"Donda," Kanye West's 10th studio album, reads as a desperate attempt to stay relevant by using controversy and big names to create suspense over an ultimately forgettable record.
The billionaire's most recent album, the namesake of his late mother, was released on Aug. 29, 2021, a month delayed from its expected date.
West uses "Donda" to reflect his current state of mind — from his Christianity, to his relationship with Kim Kardashian West and, namely, the death of his mother in 2007.
Although the 27-track record was delayed by a month, it was slowly released to listeners through the form of three "listening parties," or performances where the Chicago-raised rapper would either reveal songs and collaborators on the then-upcoming album or create elaborate art pieces.
West used these listening parties as a means of creating conversation around the album by bringing in a variety of guests.
Kardashian West, for one, was present at all of the listening parties, and even donned her wedding dress to recreate the couple's wedding at the Aug. 26 event in Chicago. The couple has four children together, and are currently in the middle of divorce proceedings.
At this same event, West also presented a replica of his childhood home accompanied by Marilyn Manson and DaBaby, both of whom are artists with a history of controversy.
Manson has a history of abuse allegations, and DaBaby recently came under fire for homophobic remarks at the Rolling Loud festival in Miami in July.
This is West's second album since the inauguration of his "Sunday Services" in 2019, an off-and-on promotional/religious event for West's fashion brand and music as well as a part of his renewed faith in God.
With "Donda," West takes the opportunity to reflect on his personal relationship with Christianity, what God does for him and what he takes from the Bible's meaning.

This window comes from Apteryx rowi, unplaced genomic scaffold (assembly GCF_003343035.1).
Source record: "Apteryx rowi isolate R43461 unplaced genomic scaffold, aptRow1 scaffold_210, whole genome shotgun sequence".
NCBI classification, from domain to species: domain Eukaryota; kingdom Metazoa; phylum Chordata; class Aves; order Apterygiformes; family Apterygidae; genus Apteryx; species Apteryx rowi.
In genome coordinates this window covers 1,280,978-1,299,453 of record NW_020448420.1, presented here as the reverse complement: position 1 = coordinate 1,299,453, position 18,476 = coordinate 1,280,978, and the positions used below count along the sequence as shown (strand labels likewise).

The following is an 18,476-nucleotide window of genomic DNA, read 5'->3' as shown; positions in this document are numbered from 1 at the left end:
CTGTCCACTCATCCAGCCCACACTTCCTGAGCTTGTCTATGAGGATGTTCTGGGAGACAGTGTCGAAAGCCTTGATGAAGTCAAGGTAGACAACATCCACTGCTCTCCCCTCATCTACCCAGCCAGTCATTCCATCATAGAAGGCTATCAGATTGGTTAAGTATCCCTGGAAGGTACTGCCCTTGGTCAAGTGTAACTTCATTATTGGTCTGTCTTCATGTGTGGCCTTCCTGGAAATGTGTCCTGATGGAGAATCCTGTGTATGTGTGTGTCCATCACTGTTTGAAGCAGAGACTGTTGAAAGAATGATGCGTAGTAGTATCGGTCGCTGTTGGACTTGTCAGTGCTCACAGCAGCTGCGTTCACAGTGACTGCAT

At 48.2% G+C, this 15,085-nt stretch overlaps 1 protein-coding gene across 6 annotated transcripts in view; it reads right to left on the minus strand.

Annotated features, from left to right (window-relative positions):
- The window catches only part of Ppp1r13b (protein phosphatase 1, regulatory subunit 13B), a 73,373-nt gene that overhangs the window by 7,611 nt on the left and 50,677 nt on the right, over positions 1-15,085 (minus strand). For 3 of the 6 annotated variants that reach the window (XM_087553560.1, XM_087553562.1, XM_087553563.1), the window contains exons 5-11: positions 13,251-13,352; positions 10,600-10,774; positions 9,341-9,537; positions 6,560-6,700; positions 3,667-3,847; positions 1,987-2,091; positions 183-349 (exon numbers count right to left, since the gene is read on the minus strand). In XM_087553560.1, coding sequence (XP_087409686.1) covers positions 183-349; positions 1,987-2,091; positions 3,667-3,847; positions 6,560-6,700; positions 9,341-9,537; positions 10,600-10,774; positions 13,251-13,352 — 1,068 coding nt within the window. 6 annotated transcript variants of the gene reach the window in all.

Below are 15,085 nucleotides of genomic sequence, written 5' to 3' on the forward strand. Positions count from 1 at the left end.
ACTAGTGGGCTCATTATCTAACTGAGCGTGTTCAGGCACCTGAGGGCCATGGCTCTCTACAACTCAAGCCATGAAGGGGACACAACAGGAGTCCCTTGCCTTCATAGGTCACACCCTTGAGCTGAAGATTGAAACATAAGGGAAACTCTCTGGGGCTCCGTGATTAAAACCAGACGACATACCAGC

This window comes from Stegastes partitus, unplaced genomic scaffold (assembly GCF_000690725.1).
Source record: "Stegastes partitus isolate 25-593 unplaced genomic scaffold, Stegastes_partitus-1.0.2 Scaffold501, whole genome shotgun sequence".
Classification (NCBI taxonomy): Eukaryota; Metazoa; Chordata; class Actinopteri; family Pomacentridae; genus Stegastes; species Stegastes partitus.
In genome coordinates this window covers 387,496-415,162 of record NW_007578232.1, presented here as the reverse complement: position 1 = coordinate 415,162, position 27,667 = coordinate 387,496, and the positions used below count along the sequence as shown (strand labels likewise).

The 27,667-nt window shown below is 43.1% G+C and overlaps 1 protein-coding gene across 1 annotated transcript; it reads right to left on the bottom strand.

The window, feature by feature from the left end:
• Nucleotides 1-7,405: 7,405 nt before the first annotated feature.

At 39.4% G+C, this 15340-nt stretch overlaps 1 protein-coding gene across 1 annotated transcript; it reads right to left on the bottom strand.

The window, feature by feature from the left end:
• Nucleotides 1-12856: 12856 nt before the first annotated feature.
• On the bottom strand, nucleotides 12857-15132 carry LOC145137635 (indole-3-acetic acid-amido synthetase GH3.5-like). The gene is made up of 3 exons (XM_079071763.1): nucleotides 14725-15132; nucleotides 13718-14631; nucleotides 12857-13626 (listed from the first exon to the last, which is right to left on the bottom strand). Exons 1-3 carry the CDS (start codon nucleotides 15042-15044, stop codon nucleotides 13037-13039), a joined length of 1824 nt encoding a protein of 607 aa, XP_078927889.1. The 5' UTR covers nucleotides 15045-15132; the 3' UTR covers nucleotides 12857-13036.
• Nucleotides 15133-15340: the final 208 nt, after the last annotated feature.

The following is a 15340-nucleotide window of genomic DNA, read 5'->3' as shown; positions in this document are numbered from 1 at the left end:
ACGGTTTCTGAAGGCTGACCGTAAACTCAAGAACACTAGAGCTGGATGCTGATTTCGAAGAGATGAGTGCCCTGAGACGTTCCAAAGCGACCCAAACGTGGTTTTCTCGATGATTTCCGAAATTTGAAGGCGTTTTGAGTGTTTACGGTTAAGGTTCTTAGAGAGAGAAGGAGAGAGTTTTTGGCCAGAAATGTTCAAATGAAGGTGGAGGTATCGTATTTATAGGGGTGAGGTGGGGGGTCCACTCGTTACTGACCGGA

This is seen in the track "God Breathed" where West raps about how his album has been divinely blessed, and on "Heaven and Hell" where he discusses how he feels divinely protected when he says "Know the Lord my bulletproof vest." This album also explores themes of redemption, specifically in the song "Jail," where the rapper sings "Guess who's goin' to jail tonight/God gon' post my bail tonight."
"Jail" also marks the first time artist Jay-Z has collaborated with West since the duo's 2011 album "Watch the Throne." West and Jay-Z have had a rift between them for many years, but with the artists' reunion, this could be a part of the redemption West sings about.
He references his relationship with Kardashian West multiple times, specifically on the track "Lord I Need You," where he says "When you said give me a ring, you really meant a ring, huh?/Turned out to be more than just a fling, huh?"
West pays homage to his mother on the opening track "Donda Chant," a tribute to her with artist Syleena Johnson chanting her name at varying tempos for 52 seconds, as well as "Donda," which is a spoken word interlude of his mother's voice followed by his Sunday Service Choir singing.
West takes advantage of his industry connections by filling the album to the brim with features from notable artists including Lil Baby and The Weeknd on "Hurricane," Kid Cudi and Don Toliver on "Moon," and Playboi Carti on "Junya" and "Junya pt 2."
However, for as much hype as there was for this album, it fell flat.
The nearly two hour runtime seemed entirely too long, and having four songs with a second part felt excessive.
West shined in the middle of his career, churning out consistently good albums from 2004 to 2016. Comparatively, "Donda" felt reminiscent of what the artist could be capable of, but it was just slightly out of reach.
For as dramatic as the moments following up to the release of the final record were, it felt as though the musician ultimately had nothing to say.
If anything, "Donda" makes for a much better cultural moment than an album.
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